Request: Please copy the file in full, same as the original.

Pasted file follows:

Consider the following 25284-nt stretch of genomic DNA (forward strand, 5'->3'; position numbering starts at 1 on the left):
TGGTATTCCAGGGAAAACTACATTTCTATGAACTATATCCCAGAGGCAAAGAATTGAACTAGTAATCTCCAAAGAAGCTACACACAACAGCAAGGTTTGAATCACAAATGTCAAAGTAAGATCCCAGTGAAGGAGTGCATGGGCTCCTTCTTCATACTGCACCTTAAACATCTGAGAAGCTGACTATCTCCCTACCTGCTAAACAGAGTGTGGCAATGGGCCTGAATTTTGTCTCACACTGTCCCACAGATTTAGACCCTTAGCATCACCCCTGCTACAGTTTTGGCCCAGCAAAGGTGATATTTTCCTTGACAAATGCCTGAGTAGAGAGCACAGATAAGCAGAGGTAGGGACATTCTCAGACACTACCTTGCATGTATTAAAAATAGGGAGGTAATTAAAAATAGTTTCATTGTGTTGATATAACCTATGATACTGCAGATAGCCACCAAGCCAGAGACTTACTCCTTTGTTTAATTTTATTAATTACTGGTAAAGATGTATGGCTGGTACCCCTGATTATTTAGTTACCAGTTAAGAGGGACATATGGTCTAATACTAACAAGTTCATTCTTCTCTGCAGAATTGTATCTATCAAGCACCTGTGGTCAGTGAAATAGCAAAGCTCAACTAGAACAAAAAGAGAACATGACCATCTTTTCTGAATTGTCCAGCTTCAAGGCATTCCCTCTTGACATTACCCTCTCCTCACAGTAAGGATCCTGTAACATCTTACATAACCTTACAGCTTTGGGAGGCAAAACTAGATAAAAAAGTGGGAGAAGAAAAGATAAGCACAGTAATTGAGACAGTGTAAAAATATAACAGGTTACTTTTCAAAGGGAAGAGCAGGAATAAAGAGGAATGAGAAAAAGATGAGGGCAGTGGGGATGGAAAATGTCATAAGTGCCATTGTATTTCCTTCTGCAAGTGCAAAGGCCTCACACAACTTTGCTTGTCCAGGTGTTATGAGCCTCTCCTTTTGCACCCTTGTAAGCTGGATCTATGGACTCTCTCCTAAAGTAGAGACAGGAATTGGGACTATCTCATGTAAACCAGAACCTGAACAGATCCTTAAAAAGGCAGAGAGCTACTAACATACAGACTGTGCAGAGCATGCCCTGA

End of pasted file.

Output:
Consider the following 25284-nt stretch of genomic DNA (forward strand, 5'->3'; position numbering starts at 1 on the left):
TGGTATTCCAGGGAAAACTACATTTCTATGAACTATATCCCAGAGGCAAAGAATTGAACTAGTAATCTCCAAAGAAGCTACACACAACAGCAAGGTTTGAATCACAAATGTCAAAGTAAGATCCCAGTGAAGGAGTGCATGGGCTCCTTCTTCATACTGCACCTTAAACATCTGAGAAGCTGACTATCTCCCTACCTGCTAAACAGAGTGTGGCAATGGGCCTGAATTTTGTCTCACACTGTCCCACAGATTTAGACCCTTAGCATCACCCCTGCTACAGTTTTGGCCCAGCAAAGGTGATATTTTCCTTGACAAATGCCTGAGTAGAGAGCACAGATAAGCAGAGGTAGGGACATTCTCAGACACTACCTTGCATGTATTAAAAATAGGGAGGTAATTAAAAATAGTTTCATTGTGTTGATATAACCTATGATACTGCAGATAGCCACCAAGCCAGAGACTTACTCCTTTGTTTAATTTTATTAATTACTGGTAAAGATGTATGGCTGGTACCCCTGATTATTTAGTTACCAGTTAAGAGGGACATATGGTCTAATACTAACAAGTTCATTCTTCTCTGCAGAATTGTATCTATCAAGCACCTGTGGTCAGTGAAATAGCAAAGCTCAACTAGAACAAAAAGAGAACATGACCATCTTTTCTGAATTGTCCAGCTTCAAGGCATTCCCTCTTGACATTACCCTCTCCTCACAGTAAGGATCCTGTAACATCTTACATAACCTTACAGCTTTGGGAGGCAAAACTAGATAAAAAAGTGGGAGAAGAAAAGATAAGCACAGTAATTGAGACAGTGTAAAAATATAACAGGTTACTTTTCAAAGGGAAGAGCAGGAATAAAGAGGAATGAGAAAAAGATGAGGGCAGTGGGGATGGAAAATGTCATAAGTGCCATTGTATTTCCTTCTGCAAGTGCAAAGGCCTCACACAACTTTGCTTGTCCAGGTGTTATGAGCCTCTCCTTTTGCACCCTTGTAAGCTGGATCTATGGACTCTCTCCTAAAGTAGAGACAGGAATTGGGACTATCTCATGTAAACCAGAACCTGAACAGATCCTTAAAAAGGCAGAGAGCTACTAACATACAGACTGTGCAGAGCATGCCCTGA